It’s a Dog’s Life … and Now It’s Mine
If you had told me a little over a year ago that I’d be living in Las Vegas and opening the gates to a facility that would endeavor to change the face of the urban dog experience, I’d have told you that it sounded nice … but that you were crazy.
And today, Saturday, December 21, 2013, that is precisely what I will be doing.
Hello and welcome to the inauguration of the blog for The Hydrant Club – a social club for urban canines and their humans headquartered in Downtown Las Vegas.
I won’t belabor the entire tale now, we’ll have plenty of time to get to know each other and peel the layers of the onion, but I’ll give you the broad brushstrokes behind the inception of this business and the philosophy that drives it.
It began in May 2012. I’d spent the better part of the year prior to that time taking a long, hard look at the work I’d been doing for nearly two decades. Having landed in the tech industry right about at the time when things began to explode into consumer awareness (that would be around 1991), I’d spent years working with remarkable people, having great adventures and enjoying very little of it. Don’t get me wrong, I loved the people with whom I worked and relished the amazing opportunities. In the end, though, it was always a forced feeding for me, because the truth is that my path began with animals (dogs, specifically) and while my Silicon Valley trek took me hither and yon and up and down, no matter where that path wove, working with animals was an ever present experience.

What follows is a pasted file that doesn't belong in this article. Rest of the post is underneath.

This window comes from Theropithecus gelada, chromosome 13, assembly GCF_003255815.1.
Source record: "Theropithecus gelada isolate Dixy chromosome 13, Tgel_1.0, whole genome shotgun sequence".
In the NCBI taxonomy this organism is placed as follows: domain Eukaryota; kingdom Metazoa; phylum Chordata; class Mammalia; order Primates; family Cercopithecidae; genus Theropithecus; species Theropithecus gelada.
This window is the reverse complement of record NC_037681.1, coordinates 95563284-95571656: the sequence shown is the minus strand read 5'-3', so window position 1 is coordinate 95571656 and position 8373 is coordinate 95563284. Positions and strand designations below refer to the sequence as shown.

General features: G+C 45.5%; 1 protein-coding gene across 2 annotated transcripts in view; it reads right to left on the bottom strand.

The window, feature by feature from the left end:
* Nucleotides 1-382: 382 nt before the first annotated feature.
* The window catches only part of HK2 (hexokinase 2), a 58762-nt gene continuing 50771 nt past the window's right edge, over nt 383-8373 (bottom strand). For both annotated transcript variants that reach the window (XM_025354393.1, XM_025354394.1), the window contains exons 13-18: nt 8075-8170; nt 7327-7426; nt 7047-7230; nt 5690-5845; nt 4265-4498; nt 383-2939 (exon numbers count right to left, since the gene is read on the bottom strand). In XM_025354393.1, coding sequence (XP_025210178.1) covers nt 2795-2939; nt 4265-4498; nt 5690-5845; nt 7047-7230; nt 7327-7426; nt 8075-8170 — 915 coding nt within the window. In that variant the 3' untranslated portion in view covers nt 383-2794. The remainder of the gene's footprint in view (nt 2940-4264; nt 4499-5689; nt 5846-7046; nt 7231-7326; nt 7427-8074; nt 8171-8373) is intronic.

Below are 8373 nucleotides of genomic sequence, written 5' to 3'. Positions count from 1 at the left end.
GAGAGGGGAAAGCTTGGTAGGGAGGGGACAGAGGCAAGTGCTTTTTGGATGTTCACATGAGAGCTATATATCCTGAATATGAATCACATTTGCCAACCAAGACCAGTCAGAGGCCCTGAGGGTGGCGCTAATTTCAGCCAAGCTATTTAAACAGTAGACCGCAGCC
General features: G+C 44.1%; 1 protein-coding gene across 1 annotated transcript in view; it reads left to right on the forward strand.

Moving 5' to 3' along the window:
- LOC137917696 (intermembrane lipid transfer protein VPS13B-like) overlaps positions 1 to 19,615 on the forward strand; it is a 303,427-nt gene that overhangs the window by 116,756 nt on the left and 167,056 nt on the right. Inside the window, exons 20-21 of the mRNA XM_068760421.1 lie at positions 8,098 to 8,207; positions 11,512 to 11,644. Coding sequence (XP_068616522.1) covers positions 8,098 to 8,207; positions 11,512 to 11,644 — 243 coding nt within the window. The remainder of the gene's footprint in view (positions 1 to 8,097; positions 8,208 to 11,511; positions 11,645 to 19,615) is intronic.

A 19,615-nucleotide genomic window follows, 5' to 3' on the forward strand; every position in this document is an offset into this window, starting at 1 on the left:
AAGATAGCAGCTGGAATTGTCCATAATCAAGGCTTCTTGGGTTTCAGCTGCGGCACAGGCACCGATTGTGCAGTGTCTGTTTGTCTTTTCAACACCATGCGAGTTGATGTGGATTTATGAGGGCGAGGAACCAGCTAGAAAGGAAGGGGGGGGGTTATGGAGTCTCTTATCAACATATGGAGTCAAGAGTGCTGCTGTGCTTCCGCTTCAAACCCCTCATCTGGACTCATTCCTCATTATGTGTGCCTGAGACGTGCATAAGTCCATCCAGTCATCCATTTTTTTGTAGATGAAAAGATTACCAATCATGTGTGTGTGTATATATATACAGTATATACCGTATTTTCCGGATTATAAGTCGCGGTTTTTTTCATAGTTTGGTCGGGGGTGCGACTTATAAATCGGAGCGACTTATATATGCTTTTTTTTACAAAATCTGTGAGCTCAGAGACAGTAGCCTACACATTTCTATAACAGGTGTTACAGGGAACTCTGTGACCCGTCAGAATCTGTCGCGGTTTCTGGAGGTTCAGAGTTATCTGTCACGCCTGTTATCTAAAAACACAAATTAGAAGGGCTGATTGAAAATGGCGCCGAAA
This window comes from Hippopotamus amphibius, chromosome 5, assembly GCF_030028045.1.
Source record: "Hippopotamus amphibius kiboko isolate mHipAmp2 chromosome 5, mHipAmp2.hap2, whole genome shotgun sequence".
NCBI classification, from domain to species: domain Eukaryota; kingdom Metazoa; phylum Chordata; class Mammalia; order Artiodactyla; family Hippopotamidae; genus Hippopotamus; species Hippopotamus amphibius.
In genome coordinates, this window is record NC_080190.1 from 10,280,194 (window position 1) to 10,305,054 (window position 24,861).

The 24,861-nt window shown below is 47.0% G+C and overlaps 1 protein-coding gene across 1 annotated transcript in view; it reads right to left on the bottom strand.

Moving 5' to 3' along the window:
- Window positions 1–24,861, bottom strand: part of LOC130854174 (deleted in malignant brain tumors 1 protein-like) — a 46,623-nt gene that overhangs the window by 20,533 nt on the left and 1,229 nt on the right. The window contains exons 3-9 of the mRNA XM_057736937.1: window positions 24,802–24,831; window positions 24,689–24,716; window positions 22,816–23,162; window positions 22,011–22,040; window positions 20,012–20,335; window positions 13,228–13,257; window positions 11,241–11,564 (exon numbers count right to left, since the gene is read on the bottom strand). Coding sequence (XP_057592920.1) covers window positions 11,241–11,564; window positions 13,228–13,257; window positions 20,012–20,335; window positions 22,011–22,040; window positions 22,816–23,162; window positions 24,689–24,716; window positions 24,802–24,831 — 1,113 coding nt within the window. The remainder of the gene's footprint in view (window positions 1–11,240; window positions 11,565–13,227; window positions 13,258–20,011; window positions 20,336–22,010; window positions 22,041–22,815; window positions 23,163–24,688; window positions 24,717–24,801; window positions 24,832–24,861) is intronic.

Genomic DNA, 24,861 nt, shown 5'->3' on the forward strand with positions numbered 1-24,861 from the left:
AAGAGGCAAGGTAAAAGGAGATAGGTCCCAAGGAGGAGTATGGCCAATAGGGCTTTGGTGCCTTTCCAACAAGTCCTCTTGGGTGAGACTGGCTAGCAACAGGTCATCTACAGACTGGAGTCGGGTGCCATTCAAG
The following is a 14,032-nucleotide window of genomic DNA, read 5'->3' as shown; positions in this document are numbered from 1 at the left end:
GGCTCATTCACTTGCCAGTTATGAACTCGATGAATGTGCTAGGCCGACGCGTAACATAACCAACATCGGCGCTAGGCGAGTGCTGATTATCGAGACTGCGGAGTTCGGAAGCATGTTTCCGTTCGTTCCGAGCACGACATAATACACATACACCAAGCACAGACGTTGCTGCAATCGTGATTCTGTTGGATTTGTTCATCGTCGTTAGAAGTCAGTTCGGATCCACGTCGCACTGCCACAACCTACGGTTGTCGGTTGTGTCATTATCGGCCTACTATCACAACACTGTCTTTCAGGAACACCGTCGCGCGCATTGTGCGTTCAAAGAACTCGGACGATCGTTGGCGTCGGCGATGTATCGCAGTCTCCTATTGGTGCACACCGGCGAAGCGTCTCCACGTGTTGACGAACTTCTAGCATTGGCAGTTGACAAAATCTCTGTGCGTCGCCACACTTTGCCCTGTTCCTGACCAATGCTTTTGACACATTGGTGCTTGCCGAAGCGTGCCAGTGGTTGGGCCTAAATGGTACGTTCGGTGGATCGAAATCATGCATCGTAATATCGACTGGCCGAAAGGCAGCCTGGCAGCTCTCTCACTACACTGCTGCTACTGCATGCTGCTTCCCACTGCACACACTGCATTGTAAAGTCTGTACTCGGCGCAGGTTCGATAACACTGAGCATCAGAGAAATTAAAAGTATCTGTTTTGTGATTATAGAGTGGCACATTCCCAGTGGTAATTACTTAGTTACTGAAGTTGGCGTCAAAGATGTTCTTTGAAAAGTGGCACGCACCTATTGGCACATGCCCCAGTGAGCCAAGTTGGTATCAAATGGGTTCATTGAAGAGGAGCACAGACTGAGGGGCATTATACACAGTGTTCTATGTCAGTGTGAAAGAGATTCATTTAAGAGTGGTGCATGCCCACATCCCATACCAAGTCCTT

The catalyzing moment felt like anything but. It was a casual conversation grabbed outside a conference hotel with a tech industry acquaintance whose insight and opinion was one I respected and who I’d grabbed for a quick chat to test out some ideas for a new career. That person was Zappos CEO Tony Hsieh. I mentioned to him that I was looking to make a change. I mentioned that I was tired of the path on which I’d been trudging and that time had come for an evolution.
He smiled and invited me to come visit Las Vegas … in the summer.
Now being a resident of the Silver State and having endured my first desert summer I can attest to the fact that the words blistering and punishing are quite accurate to describe the blast furnace that can be June, July and August. Tony’s invitation, however, intrigued me both because he offered it with such a quiet smile. And because he extended the invitation to my dog, Truman.
Jump forward to August 2012 when Truman and I roll into town for what was to be a 10 day immersion into the rapidly evolving Downtown Project. That immersion sparked an idea to reinterpret the concept of a canine-focused facility – shifting the focus from providing care for dogs, to providing a holistic approach to the entire canine-human experience. With education, community and learning at its core, wrapped in a setting designed for social engagement and play with services that made having a dog in an urban environment easier.
Six months later, I rolled into Las Vegas … literally.
I hit the ground running with some plans that had been shoved underway while I was still in San Francisco. Working remotely had been difficult so I was eager to be on the ground to get things going.
Here’s the thing. I came from the tech industry. It’s a world where you have an idea on Monday, discuss it on Tuesday, give it to coders on a Wednesday, tweak on a Thursday and have product launched by Friday.